On May 18, CLT sent its second letter to the Town of Mawhah expressing support for the Ramapough Lenaape to use its ceremonial grounds as a place for religious gathering. For the past few months, the tribe has been under increasing criticism as its water protection work is drawing more and more people to the "Split Rock Sweet Water Prayer Camp."

May 18, 2017

To the officials and residents of the Town of Mahwah, NJ:

We, the Community of Living Traditions at Stony Point Center, strongly support the activities of the Ramapough Lunaape Nation on their land at 95 Halifax Road in Mahwah, NJ, which we know as “Split Rock Sweetwater Prayer Camp,” and we are very concerned to learn of efforts to impede these activities through zoning, fines and legal attacks. We are a multifaith group of Jews, Christians and Muslims committed to justice, peace, and hospitality across religious borders, and last fall we honored the Ramapough Lunaape Nation with our Living Tradition Award due to their exemplary work for environmental justice. We are grateful to have the opportunity to gather as neighbors and friends for prayer, fellowship and environmental education at the Prayer Camp, and we ask that the Town of Mahwah respect the Ramapough Lunaape Nation’s sovereignty over their land and allow them to coordinate these activities as they see fit.

Many of us have experienced traditional Ramapough Lunaape prayer ceremonies at the Split Rock Sweetwater Prayer Camp, and their willingness to share these practices have been powerful and deeply meaningful to us. We have attended water ceremonies, drum ceremonies, tobacco ceremonies (all of which are prayer ceremonies). We especially appreciate their commitment to holding ceremonies in which we are all welcome to participate.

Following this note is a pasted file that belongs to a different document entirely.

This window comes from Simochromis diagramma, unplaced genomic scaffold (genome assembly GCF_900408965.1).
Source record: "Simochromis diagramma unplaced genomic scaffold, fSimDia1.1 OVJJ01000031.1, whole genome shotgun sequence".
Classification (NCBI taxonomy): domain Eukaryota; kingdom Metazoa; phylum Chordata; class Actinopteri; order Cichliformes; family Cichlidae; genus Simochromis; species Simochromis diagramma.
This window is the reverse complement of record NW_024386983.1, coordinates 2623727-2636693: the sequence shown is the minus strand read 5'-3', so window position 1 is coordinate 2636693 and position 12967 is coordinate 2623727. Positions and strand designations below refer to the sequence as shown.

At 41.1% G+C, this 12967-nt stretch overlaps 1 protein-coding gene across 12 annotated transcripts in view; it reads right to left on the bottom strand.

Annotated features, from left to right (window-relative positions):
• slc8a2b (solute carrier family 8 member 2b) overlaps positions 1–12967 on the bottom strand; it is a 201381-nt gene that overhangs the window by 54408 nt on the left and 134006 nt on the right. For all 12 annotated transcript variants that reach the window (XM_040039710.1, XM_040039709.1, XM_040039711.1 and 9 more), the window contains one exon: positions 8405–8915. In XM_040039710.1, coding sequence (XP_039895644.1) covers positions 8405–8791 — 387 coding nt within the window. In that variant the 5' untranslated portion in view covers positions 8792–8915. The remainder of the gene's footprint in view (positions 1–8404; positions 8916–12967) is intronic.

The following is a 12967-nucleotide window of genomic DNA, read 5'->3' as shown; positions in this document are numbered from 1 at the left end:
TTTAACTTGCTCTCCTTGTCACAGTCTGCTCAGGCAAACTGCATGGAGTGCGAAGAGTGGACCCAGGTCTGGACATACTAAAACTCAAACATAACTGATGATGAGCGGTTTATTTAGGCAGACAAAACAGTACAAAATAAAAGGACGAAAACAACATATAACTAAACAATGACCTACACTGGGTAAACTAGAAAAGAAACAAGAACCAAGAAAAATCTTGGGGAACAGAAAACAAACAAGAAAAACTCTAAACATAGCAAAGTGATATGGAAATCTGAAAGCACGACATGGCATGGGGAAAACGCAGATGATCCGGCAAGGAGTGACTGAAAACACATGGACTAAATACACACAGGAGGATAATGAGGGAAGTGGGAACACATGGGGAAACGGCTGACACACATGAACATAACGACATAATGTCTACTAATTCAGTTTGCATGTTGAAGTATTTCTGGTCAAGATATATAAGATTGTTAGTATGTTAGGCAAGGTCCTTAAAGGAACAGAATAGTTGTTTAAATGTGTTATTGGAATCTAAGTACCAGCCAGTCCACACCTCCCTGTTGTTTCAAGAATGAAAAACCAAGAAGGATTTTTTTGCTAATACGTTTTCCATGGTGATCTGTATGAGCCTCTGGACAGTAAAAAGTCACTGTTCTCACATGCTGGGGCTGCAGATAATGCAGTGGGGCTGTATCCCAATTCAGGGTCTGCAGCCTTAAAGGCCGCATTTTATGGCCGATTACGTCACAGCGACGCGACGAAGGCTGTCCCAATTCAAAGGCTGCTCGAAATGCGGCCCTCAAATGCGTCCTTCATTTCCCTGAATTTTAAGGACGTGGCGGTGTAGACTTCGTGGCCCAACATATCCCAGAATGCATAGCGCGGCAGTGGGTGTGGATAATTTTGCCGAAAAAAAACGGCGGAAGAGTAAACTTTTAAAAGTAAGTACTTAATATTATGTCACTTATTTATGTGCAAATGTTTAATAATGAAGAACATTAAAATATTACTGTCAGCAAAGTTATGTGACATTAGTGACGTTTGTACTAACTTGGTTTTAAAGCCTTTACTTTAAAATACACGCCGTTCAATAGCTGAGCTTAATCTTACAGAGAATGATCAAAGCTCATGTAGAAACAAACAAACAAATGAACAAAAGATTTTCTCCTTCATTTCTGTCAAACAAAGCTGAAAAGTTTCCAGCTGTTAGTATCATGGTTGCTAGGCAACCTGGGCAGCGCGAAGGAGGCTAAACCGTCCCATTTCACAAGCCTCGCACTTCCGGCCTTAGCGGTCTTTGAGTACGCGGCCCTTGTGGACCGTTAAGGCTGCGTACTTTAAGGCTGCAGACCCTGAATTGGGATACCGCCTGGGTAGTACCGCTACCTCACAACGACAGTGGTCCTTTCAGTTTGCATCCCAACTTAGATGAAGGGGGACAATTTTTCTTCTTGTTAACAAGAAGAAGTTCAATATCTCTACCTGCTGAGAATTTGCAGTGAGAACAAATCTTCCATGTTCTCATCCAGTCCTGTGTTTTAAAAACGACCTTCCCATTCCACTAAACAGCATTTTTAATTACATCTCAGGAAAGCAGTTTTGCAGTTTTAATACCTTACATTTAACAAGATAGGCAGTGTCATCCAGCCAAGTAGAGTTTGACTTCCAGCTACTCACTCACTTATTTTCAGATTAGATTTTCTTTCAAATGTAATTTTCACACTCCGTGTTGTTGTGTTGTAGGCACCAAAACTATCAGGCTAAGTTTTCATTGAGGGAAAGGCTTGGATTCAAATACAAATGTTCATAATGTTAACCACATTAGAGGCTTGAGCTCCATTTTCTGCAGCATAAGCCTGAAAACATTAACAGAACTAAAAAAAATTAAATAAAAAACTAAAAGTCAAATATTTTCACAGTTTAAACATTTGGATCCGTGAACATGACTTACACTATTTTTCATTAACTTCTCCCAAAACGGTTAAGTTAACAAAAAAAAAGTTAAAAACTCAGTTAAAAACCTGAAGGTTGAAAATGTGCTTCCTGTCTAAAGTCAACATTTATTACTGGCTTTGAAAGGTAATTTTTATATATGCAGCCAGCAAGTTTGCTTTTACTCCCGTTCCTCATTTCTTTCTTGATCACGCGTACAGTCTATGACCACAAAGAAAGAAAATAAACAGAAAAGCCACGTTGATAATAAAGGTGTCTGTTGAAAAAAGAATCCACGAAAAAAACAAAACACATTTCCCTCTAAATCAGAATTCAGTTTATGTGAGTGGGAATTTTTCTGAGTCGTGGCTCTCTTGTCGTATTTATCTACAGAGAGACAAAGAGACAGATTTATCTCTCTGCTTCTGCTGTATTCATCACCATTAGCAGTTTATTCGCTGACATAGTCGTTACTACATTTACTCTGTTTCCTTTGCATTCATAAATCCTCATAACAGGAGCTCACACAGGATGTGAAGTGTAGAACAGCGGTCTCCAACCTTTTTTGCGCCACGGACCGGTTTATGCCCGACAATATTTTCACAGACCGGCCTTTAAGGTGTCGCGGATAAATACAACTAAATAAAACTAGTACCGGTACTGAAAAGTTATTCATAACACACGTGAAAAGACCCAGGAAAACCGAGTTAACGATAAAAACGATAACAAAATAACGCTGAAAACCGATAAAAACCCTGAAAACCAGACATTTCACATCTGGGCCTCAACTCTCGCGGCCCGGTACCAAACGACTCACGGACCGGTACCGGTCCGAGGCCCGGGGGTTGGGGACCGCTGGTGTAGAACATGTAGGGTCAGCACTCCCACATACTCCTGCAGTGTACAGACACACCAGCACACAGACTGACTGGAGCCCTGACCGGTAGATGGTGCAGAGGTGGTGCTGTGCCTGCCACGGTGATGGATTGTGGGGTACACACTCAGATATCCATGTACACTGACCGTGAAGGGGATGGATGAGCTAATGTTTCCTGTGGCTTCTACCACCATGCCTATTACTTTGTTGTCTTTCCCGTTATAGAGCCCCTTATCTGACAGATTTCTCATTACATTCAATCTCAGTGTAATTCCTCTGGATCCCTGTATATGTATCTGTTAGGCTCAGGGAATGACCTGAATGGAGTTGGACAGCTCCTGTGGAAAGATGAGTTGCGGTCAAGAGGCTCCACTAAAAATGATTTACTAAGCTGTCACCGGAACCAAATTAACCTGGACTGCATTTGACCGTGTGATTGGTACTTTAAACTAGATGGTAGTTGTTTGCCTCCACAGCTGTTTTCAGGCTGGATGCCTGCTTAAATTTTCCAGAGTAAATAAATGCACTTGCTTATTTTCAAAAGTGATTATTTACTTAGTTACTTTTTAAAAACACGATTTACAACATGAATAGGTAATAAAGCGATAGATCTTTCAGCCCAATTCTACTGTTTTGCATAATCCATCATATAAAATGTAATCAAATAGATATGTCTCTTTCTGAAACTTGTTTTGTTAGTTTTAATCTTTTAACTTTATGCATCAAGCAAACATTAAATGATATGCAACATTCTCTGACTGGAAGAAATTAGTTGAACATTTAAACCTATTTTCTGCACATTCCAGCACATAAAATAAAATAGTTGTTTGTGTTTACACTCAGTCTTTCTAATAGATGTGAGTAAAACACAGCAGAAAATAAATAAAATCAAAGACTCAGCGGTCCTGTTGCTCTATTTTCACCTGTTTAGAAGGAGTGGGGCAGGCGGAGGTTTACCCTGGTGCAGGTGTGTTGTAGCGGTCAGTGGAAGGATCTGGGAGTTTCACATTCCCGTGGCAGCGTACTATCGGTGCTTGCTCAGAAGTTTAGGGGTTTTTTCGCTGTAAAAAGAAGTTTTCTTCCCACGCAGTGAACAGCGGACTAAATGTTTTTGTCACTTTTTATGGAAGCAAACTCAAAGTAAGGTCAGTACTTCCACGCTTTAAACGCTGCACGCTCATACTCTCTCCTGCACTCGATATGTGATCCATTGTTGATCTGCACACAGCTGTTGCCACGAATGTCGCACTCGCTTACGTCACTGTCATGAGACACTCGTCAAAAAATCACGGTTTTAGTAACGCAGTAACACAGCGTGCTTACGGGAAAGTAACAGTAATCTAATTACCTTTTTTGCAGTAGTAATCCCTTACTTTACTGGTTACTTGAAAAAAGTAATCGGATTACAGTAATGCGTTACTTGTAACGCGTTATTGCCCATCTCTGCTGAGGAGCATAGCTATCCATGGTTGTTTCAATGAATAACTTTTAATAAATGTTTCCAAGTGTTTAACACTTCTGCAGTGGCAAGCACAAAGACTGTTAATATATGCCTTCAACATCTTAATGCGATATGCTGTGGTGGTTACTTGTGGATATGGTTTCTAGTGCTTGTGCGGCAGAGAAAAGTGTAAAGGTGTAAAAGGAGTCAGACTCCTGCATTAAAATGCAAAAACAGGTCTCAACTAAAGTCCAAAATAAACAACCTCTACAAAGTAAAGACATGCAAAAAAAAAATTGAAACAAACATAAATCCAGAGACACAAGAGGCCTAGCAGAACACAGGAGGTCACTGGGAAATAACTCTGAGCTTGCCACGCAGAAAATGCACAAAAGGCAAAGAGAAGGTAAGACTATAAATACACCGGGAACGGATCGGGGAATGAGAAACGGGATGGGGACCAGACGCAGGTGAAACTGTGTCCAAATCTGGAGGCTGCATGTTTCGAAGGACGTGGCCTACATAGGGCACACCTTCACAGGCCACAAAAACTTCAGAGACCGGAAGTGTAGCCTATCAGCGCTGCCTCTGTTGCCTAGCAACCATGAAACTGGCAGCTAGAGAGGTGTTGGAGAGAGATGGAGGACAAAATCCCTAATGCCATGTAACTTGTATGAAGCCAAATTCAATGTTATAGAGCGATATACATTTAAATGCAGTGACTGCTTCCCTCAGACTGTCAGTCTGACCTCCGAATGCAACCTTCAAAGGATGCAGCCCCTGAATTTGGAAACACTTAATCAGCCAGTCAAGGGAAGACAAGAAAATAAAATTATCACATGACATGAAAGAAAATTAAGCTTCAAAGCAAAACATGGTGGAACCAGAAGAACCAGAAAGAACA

More recently, the presence of impermanent traditional and movable structures on the land has provided invaluable support for both the ceremonies themselves and for community education efforts aimed at helping us and others understand the Ramapough Lunaape Nation’s origins, and working together towards a deepening public understanding of the original cultures of this place, as well as our common responsibility for the care and preservation of the land.

We have also benefitted from the Ramapough Lunaape Nation’s initiative in educating about and advocating against the proposed Pilgrim Pipeline, which would bring toxic petroleum products through their land and other parts of Northern New Jersey, including Mahwah, thus jeopardizing the clean water and land throughout the area. We are grateful for the leadership of the Ramapough on this important regional issue because they have significant experience with environmental advocacy through their efforts to address the Ford Motor Company’s pollution of their traditional lands. It is our understanding that the Town of Mahwah also stands in opposition to the Pilgrim Pipeline proposal, and we hope that the Town and Nation can work together on this urgent issue.

We call upon the Town of Mahwah to recognize the sovereignty of the Ramapough Lunaape Nation and respect their right to gather for religious ceremonies, community fellowship, and environmental education on their land. These are practices that take place every day at churches, mosques and synagogues across the region, and the Ramapough Lunaape deserve the same freedoms. Furthermore, as a state-recognized tribe, they have sovereignty over this land and should therefore be allowed to coordinate these activities as they see fit. We believe the Town of Mahwah should be supporting the efforts of the Ramapough Lunaape Nation at Split Rock Sweetwater Prayer Camp, instead of harassing them with fines and zoning violations.

Thank you for taking the time to hear our concerns.

The Community of Living Traditions at Stony Point Center